Jeffrey Bardzell, Shaowen Bardzell
Few people would say that they wished their romantic lives were more like computing: efficient, automated, inorganic, and lightning fast. Yet technology is becoming increasingly implicated in the most intimate aspects of our lives and selves. At the same time we see calls in HCI to make technology more human scaled, everyday, domestic, and emotionally competent. Both of these trends are evidence that technology and cultural practices are still calibrating to one another. As a result, paying special attention to the intersections of technology and symbolically and emotionally dense cultural experiences, such as sex, food, and art, can be…
You must be a member of SIGCHI, a subscriber to ACM's Digital Library, or an interactions subscriber to read the full text of this article.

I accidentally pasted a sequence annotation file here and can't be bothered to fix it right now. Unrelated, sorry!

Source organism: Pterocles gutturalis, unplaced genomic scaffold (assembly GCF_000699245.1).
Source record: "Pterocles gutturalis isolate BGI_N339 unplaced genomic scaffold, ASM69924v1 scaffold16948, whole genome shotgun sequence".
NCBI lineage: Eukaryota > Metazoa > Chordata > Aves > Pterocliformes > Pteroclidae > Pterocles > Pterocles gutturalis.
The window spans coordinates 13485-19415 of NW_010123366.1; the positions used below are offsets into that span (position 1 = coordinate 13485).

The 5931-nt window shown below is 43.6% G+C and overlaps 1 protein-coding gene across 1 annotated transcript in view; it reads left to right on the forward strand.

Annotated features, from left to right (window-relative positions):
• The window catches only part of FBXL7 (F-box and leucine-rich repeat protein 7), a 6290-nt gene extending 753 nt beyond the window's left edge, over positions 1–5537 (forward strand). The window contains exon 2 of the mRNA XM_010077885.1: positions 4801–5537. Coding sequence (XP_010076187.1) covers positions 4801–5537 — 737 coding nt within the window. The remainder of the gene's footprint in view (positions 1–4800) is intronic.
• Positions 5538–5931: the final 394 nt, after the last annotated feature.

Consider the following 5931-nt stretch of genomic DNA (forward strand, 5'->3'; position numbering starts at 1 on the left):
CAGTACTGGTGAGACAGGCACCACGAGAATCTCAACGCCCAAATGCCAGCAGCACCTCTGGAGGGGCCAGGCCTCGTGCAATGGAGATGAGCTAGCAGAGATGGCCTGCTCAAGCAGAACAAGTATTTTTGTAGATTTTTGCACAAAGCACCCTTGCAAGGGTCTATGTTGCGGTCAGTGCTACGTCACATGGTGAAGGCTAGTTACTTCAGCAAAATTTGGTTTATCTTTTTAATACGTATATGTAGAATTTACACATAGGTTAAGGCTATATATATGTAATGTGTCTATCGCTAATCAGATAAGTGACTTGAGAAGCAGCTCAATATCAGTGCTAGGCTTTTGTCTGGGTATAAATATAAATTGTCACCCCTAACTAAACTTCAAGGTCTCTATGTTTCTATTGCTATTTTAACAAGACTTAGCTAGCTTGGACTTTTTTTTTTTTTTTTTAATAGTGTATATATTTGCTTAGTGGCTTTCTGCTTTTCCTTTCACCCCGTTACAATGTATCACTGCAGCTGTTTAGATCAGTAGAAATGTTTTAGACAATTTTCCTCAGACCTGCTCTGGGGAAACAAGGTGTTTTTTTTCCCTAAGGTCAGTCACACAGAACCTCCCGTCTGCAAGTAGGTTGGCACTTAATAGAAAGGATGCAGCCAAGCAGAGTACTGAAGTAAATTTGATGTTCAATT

GET ACCESSJoin ACM SIGCHI
In addition to all of the professional benefits of being a SIGCHI member, members get full access to interactions online content and receive the print version of the magazine bimonthly.
Subscribe to the ACM Digital Library
Get access to all interactions content online and the entire archive of ACM publications dating back to 1954. (Please check with your institution to see if it already has a subscription.)
Subscribe to interactions
Get full access to interactions online content and receive the print version of the magazine bimonthly.